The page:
Dinner review: Brookmans pub

PUBLISHED: 14:59 10 August 2018 | UPDATED: 14:59 10 August 2018

Pan-fried native scallops with Clonakilty black pudding and pea puree (photo: Brain Arnopp)

Pan-fried native scallops with Clonakilty black pudding and pea puree (photo: Brain Arnopp)

Brian Arnopp Images

With a major refurbishment, the grand Brookmans Park gastropub is pulling off the trick of being both village pub and destination restaurant

The flavour of Brookmans is set by a note on the bill. ‘Good tippers’, it says, ‘make better lovers.’ There are four of us, so I hastily add a tenner to my share as we contemplate this new-look gastropub (their description, not mine) in the centre of Brookmans Park. As a member of Peach Pubs, it has a certain pedigree and the owners are showing confidence in its future by investing a large amount of cash in a major refurbishment – hence the new look.

The company has two other long-standing Herts properties, The Old Mill at Berkhamsted and The White Horse in Harpenden, and within its orbit seems to know what it’s about. At Brookmans, the planners have gone for the familiar island-bar-plus-tables approach; the difference is in the size of the building. It’s big, commanding a prime site in the centre of Brookmans Park. The revamp has involved pimping-up the interiors and letting in more light, especially in what has been transformed into a garden room leading to the garden where another 67 covers have been added to the total in time for summer.

Despite the building’s size, the eating area is welcoming with a contemporary touch to the interiors – deep teal walls and splashes of yellow and grey with chandeliers overhead. Historic posters from the Metroland era when Brookmans Park, part of the optimistic garden suburb movement, was built, adorn the walls.

Like the place itself, the food is a mix of the familiar and the adventurous, as if Brookmans is still trying to find its audience. The menu, large in size as well as coverage, is divided into sharing plates (butcher’s, vegetarian and fish), starters, salads and grains, mains, stonebaked pizzas, grills and sides. There is much emphasis on seasonality and freshness and a regular supply of specials. Among the starters, the pan fried native scallops with Clonakilty black pudding and pea puree (£10.50, right) is already proving a favourite and did the trick for one of our party thanks to its clever mix of flavours. Also popular – and filling – were sautéed mushrooms with summer truffle and garlic cream on toasted sourdough (£6.75); while the summer vegetable salad (£6.75), once known as superfood salad, kept the other half of the party happy.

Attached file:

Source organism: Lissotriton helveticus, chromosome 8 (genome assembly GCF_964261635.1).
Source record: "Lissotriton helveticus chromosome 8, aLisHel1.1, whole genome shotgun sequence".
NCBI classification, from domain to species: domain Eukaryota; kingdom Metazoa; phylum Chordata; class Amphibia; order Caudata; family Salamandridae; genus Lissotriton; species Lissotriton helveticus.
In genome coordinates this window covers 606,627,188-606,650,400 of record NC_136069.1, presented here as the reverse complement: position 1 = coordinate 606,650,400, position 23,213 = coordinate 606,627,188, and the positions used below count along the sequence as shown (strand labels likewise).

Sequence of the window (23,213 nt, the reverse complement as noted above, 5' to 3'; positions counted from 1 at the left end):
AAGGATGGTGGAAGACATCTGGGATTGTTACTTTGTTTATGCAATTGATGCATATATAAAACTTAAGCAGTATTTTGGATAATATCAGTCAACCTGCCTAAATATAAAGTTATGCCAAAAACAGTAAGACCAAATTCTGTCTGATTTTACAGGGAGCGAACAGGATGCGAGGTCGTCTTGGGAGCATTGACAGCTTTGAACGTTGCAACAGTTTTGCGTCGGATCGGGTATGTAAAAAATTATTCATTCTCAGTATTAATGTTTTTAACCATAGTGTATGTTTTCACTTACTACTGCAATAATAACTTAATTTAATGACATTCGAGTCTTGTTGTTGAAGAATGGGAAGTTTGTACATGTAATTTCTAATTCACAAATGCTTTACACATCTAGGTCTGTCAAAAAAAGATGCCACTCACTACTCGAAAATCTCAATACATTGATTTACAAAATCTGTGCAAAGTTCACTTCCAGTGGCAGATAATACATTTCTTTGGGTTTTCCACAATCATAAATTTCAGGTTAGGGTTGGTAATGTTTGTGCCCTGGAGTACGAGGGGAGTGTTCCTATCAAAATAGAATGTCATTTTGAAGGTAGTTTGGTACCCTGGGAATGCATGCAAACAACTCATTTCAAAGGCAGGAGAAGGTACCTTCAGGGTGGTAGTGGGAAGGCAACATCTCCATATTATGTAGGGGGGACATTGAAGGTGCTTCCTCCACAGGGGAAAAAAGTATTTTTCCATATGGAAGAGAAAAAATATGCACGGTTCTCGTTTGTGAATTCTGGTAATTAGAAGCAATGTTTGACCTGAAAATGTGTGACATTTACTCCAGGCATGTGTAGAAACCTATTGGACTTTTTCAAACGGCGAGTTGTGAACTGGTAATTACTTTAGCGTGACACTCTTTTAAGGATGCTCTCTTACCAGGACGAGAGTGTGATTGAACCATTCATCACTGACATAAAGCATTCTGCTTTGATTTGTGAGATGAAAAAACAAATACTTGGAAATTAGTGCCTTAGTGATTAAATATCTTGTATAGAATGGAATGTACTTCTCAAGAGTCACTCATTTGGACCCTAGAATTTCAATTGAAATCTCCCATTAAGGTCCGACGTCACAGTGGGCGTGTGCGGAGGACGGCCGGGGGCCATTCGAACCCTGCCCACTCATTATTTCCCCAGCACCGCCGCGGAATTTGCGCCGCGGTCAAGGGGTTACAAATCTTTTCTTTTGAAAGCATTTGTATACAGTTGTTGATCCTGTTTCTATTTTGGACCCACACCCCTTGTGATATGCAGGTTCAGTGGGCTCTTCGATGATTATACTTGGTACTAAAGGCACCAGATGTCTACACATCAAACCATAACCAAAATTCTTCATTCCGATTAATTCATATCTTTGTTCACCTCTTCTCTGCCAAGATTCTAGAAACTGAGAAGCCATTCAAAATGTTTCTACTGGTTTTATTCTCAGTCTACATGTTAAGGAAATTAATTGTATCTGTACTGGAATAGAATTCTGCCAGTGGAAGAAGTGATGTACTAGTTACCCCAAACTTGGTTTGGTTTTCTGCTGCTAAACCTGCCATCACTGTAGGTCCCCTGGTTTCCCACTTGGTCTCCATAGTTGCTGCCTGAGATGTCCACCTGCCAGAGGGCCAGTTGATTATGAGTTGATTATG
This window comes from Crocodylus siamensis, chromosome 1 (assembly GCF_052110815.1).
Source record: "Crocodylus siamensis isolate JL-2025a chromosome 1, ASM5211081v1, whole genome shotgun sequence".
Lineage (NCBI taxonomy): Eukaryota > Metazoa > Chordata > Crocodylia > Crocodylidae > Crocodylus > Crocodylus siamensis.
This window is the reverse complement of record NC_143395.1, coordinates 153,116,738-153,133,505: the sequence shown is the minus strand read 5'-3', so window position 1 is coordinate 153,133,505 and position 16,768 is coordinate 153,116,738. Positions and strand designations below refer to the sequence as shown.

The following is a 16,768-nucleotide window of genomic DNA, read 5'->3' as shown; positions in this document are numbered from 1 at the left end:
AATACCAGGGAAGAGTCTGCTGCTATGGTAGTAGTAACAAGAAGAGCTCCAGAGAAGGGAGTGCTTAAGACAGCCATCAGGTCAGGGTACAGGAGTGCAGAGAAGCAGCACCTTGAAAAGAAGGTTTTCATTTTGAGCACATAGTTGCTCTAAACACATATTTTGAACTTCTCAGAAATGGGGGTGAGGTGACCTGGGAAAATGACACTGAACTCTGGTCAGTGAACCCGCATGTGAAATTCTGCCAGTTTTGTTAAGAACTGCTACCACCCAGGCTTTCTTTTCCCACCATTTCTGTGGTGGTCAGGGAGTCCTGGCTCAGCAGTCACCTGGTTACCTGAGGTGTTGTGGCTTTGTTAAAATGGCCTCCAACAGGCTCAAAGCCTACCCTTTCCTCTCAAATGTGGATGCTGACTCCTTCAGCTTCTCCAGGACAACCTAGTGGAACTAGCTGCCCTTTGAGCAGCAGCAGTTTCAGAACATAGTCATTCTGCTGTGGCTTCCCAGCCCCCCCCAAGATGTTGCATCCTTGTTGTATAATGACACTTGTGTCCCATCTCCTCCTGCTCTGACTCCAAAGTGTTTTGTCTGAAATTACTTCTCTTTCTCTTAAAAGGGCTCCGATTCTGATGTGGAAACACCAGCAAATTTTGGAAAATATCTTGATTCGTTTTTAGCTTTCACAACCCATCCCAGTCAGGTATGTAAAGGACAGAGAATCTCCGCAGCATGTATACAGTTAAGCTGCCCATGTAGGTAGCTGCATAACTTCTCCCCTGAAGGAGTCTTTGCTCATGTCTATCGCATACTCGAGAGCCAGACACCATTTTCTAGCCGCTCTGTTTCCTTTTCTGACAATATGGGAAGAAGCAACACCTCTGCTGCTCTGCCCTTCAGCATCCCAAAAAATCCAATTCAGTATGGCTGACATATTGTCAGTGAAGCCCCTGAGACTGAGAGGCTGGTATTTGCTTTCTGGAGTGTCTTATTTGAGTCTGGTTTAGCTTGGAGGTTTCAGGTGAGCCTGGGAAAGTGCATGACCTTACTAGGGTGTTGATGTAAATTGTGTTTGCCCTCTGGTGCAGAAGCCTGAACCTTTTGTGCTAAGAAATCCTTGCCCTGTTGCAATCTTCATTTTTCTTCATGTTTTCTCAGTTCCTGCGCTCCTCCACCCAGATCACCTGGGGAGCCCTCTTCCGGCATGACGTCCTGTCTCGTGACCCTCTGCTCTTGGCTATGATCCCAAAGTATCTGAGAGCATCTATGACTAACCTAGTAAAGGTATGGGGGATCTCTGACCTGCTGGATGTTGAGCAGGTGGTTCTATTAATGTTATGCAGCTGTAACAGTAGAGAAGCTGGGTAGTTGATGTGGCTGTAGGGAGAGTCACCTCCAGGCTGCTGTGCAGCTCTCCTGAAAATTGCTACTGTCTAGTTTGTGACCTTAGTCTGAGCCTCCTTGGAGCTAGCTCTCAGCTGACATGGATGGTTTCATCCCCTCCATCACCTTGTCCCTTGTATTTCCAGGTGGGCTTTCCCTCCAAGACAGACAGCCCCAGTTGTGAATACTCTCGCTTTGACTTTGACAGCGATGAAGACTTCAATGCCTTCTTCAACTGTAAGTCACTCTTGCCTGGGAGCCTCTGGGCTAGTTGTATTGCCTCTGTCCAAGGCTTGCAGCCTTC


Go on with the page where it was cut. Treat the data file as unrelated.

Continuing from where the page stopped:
Brookmans, Brookmans Park (photo: Brain Arnopp)Brookmans, Brookmans Park (photo: Brain Arnopp)

Among modern mains, lobster mac ’n’ cheese is a fast riser, giving what used to be known as macaroni cheese a new lease of life. I confess I had never tried it but here was an opportunity. Served with fennel and radish salad and Bloody Mary ketchup (below) and on the menu at £15.75, it was exactly as expected, a blast from the past with a touch of the exotic added. I could have preferred the lobster to have been more evenly distributed through the dish but the taste was good and the pasta properly al dente, which is not always easy in a busy restaurant.

With a good selection to choose from, my other critics picked a salmon steak teriyaki (£16.50) from the specials; pan-fried sea bass with Bombay potatoes, mint yogurt and Indian salad (£16.75); and braised beef (£16.50), also on the specials list. All well-known dishes, they did their job to the satisfaction of our group without straying too far from the familiar. Having said that, it’s worth keeping an eye on the daily specials. One that turned up after my visit featured seared salmon fillet with tiger prawns and broad bean fricassee, which sounds as if it would be worth another trip to Brookmans Park all by itself. Also, fresh native lobsters are now available until the end of August.

Overall, Brookmans so far is playing it safe, fulfilling its role as a village pub while opening up to the growing foodie market without ruffling too many feathers. Keeping the bar area at the front gives the ale enthusiasts that all-important pub feeling of being among friends – ‘like an old-fashioned drinking den’, as one of my party put it – while the large restaurant areas are separate but still part of the whole.

Peach puts it like this: ‘Our aim is to make our pubs great places, full of character, great individual places to eat and drink; a place for local people, businesses, families and tourists to meet and call their own.’

Exterior at Brookmans (photo: Brain Arnopp)Exterior at Brookmans (photo: Brain Arnopp)

Dinner for four including drinks was £63.74 per couple, plus tip.

This is an independent review featuring a restaurant selected and experienced by our food and drink editor. The restaurant was not told it was being reviewed.

Lobster mac n cheese with fennel and radish salad and bloody Mary ketchup (photo: Brain Arnopp)Lobster mac n cheese with fennel and radish salad and bloody Mary ketchup (photo: Brain Arnopp)


Bradmore Green, Brookmans Park AL9 7QW. 01707 664144

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